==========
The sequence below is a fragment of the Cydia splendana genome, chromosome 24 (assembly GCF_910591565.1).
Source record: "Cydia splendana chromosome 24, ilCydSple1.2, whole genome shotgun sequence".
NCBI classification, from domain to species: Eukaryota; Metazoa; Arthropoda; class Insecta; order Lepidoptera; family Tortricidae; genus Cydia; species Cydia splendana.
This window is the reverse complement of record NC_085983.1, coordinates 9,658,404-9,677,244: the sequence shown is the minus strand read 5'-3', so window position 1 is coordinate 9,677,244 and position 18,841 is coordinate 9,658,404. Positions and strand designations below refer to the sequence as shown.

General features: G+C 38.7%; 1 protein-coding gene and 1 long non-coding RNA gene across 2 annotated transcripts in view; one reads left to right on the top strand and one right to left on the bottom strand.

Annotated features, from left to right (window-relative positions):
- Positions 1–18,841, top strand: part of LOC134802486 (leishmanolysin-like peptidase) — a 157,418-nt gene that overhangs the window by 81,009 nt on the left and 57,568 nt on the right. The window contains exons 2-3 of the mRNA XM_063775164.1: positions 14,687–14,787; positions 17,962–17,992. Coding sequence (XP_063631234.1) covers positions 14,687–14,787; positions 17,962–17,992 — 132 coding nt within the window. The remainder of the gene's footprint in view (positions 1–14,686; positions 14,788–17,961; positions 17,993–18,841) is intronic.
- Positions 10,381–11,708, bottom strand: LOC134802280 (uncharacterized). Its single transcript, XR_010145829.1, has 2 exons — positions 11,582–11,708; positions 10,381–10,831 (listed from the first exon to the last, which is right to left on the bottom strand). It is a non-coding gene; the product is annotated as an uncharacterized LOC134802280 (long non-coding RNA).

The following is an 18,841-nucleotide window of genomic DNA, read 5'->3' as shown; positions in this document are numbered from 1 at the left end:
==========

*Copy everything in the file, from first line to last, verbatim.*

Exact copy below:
The sequence below is a fragment of the Cydia splendana genome, chromosome 24 (assembly GCF_910591565.1).
Source record: "Cydia splendana chromosome 24, ilCydSple1.2, whole genome shotgun sequence".
NCBI classification, from domain to species: Eukaryota; Metazoa; Arthropoda; class Insecta; order Lepidoptera; family Tortricidae; genus Cydia; species Cydia splendana.
This window is the reverse complement of record NC_085983.1, coordinates 9,658,404-9,677,244: the sequence shown is the minus strand read 5'-3', so window position 1 is coordinate 9,677,244 and position 18,841 is coordinate 9,658,404. Positions and strand designations below refer to the sequence as shown.

General features: G+C 38.7%; 1 protein-coding gene and 1 long non-coding RNA gene across 2 annotated transcripts in view; one reads left to right on the top strand and one right to left on the bottom strand.

Annotated features, from left to right (window-relative positions):
- Positions 1–18,841, top strand: part of LOC134802486 (leishmanolysin-like peptidase) — a 157,418-nt gene that overhangs the window by 81,009 nt on the left and 57,568 nt on the right. The window contains exons 2-3 of the mRNA XM_063775164.1: positions 14,687–14,787; positions 17,962–17,992. Coding sequence (XP_063631234.1) covers positions 14,687–14,787; positions 17,962–17,992 — 132 coding nt within the window. The remainder of the gene's footprint in view (positions 1–14,686; positions 14,788–17,961; positions 17,993–18,841) is intronic.
- Positions 10,381–11,708, bottom strand: LOC134802280 (uncharacterized). Its single transcript, XR_010145829.1, has 2 exons — positions 11,582–11,708; positions 10,381–10,831 (listed from the first exon to the last, which is right to left on the bottom strand). It is a non-coding gene; the product is annotated as an uncharacterized LOC134802280 (long non-coding RNA).

The following is an 18,841-nucleotide window of genomic DNA, read 5'->3' as shown; positions in this document are numbered from 1 at the left end: